Sen. Rubio introduces bill to make it a felony to cut off GPS ankle monitors

Parolees are cutting off their ankle monitors in increasing numbers in Kern County. Now, at the urging of the Kern County Sheriff, two state senators have introduced a bill to make it a crime punishable by prison time.

Parolees are cutting off their ankle monitors in increasing numbers in Kern County. According to local law enforcement, that's because the consequences are minimal.

Now, at the urging of Kern County Sheriff Donny Youngblood, two state senators have introduced a bill to make it a crime punishable by prison time.

"You just get some scissors and you snip it," said David Charris. Charris was in jail in October for cutting off his ankle monitor. "I got tired of it and so I cut the monitor off and ran," he told 17 News.

Two weeks after 17 News spoke to Charris he was released from Kern County Jail with a new monitor. A month later he cut that one off too. It was the 15th time he'd done it.

"I am going to cut it off and do what I want to do," said Charris.

Charris is the reason Sheriff Youngblood wants stricter penalties for parolees who cut off their monitors.

"Let's make it really detrimental for someone not to go along with the program," said Sheriff Youngblood.

Right now, if a parolee cuts off his anklet he is not charged with a new crime, but rather given a parole violation and sentenced to time in county jail.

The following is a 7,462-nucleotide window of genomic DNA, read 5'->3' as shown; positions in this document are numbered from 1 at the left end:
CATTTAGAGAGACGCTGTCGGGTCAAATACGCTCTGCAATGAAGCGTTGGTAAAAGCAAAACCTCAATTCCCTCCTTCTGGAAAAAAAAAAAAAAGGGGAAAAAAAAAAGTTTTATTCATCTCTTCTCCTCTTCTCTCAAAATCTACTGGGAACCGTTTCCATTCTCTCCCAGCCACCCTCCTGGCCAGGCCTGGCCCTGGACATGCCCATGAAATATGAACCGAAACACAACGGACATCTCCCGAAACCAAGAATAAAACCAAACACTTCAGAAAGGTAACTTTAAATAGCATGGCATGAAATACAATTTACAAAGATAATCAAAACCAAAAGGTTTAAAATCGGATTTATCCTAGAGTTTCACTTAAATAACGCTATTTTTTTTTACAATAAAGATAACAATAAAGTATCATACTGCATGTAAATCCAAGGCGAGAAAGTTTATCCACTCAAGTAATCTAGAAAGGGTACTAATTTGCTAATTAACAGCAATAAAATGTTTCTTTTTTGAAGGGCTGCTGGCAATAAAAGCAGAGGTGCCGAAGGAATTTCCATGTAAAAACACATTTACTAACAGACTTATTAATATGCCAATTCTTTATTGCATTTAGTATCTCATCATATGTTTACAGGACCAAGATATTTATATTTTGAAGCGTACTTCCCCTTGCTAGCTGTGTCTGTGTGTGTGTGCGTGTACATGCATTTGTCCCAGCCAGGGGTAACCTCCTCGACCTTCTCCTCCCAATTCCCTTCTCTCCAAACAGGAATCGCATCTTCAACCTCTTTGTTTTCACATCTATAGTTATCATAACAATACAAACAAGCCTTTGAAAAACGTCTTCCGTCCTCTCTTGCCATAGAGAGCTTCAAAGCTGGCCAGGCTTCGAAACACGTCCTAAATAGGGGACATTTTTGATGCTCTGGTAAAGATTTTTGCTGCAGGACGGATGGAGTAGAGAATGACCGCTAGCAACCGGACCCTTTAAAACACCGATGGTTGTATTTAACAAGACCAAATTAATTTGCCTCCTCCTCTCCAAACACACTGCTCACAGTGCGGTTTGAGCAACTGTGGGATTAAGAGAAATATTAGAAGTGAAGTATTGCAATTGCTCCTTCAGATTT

"It won't work to say, 'let's give them six months in county jail' because my jail is full and I am going to kick them out early," said Youngblood.

On average, violators only serve 25 to 30 percent of their sentences. The sheriff said inmates know this, which he thinks, has lead to an increase in monitor violators.

"When you threaten your children with something and you don't follow through and you do that continually, they're not going to listen to you and this is the same concept," said Youngblood.

The sheriff said he would rather criminals be charged with a felony and sentenced to a year in state prison.

"We have to have some teeth in our laws," said Youngblood. "If we don't, these people are going to do whatever they want, whenever they want."

Sen. Michael Rubio agrees. He has co-authored a bill making monitor removal a felony.

"This law is going to see to it that we hold them responsible and accountable for removing those anklets," said Sen. Michael Rubio, (D) Shafter.

The first hearing on the bill will likely be next month.

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